PARIS – The United Nations’ General Assembly is the world’s only body in which all countries vote, with majority rule prevailing. There is no unanimity requirement or veto in the General Assembly, which might well be why it has not been called upon in the effort to fight climate change. Yet the General Assembly is the only place where obstruction by major countries – for example, by China and the United States at December’s global climate talks in Copenhagen – can be bypassed.
Of course, the UN has played a leading role on climate change before now. A “Conference of Parties” (COP) has met almost every year since the UN Framework Convention on Climate Change was signed in 1992 in Rio de Janeiro. These meetings are often technical and the discussions are usually among ambassadors. But sometimes their preparatory work requires decisions to be taken at the ministerial level, or even by heads of state or government. This was the case in Kyoto in 1997, and again in Copenhagen at COP15.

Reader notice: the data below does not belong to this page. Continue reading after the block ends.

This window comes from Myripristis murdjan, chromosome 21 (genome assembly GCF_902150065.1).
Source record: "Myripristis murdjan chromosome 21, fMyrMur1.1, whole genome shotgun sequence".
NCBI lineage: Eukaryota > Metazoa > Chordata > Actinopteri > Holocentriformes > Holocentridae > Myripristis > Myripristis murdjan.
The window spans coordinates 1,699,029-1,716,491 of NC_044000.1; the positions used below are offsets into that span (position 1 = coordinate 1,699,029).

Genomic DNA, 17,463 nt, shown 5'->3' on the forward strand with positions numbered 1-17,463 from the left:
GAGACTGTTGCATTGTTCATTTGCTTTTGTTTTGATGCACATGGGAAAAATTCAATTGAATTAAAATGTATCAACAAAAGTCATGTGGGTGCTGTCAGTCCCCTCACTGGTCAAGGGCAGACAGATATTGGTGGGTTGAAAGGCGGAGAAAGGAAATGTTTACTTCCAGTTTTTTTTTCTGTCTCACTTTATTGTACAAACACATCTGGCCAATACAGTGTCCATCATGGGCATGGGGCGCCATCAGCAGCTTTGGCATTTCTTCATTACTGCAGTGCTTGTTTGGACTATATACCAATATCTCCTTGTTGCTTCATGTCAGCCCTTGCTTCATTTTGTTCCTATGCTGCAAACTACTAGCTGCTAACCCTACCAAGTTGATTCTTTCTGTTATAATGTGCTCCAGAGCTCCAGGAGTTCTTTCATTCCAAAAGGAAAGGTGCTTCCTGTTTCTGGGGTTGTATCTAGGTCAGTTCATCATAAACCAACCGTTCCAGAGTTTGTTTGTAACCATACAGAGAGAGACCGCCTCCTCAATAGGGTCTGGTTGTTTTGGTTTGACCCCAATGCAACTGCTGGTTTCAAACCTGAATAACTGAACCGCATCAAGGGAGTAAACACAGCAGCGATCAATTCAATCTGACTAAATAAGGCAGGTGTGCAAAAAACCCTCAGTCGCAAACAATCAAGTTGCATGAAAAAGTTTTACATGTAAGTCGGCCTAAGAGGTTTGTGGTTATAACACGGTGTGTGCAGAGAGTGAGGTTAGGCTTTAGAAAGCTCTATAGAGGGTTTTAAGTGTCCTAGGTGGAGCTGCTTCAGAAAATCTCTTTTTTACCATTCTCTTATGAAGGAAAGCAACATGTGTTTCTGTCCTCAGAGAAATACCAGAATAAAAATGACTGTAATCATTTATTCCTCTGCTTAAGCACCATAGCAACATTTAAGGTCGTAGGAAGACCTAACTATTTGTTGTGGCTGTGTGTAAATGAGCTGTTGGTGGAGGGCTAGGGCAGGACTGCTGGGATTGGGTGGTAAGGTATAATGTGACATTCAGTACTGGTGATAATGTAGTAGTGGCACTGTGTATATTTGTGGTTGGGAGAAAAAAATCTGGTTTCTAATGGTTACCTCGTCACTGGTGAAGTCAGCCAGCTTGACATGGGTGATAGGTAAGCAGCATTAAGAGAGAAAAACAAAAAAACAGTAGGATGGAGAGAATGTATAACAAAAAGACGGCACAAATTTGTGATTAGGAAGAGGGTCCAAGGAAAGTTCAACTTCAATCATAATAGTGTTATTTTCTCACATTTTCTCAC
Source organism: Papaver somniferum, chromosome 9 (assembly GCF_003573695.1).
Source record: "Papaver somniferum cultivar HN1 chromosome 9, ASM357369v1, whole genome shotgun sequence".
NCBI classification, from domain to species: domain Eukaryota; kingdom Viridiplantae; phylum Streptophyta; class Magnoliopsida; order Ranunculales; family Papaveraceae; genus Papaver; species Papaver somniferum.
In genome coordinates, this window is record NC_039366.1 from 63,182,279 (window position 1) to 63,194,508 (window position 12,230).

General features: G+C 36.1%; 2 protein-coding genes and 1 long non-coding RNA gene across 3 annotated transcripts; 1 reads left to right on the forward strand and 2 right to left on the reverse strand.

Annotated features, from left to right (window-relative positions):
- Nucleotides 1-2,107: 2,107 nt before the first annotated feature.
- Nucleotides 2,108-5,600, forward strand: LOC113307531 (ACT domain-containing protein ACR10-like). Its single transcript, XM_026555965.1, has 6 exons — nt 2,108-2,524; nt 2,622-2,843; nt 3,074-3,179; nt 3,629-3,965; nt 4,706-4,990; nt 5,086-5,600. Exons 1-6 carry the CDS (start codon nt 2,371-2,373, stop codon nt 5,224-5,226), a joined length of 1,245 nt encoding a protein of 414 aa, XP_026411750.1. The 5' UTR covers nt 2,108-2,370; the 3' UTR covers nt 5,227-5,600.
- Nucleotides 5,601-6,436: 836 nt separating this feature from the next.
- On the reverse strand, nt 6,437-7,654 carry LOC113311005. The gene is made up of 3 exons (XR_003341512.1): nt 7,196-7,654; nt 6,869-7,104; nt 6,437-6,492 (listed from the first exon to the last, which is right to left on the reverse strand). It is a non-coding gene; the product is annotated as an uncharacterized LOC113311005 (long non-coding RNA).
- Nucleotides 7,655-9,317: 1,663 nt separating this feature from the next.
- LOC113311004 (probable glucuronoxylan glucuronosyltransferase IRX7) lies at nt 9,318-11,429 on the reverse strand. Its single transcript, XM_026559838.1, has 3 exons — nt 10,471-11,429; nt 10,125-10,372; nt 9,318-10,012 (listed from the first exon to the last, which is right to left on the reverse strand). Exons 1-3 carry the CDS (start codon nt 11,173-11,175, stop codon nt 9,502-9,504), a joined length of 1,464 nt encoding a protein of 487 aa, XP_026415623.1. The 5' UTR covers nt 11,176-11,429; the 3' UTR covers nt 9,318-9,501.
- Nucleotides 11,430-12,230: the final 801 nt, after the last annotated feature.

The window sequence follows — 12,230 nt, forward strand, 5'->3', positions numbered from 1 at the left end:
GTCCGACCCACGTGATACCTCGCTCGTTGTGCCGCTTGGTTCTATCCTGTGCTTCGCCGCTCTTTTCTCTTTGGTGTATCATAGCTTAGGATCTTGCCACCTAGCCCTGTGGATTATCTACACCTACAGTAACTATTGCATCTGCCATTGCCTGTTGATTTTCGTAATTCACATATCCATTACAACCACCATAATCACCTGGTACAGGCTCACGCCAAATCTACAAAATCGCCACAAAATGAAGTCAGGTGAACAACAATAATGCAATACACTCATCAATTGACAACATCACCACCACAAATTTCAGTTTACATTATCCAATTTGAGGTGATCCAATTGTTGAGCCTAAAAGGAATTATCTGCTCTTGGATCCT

One might recall that many delegations arrived in Kyoto resignedly willing to accept the idea of a tax on greenhouse-gas emissions, or at least on carbon dioxide, the most commonly encountered greenhouse gas. The US delegation, dispatched by a government intent on reducing state intervention in the economy, declared itself vehemently opposed to the idea.
The US delegation suggested a totally different scheme from the one being discussed. In the US scheme, the volume of emissions would be subject to permits or quotas, which could be traded in a market established for that purpose.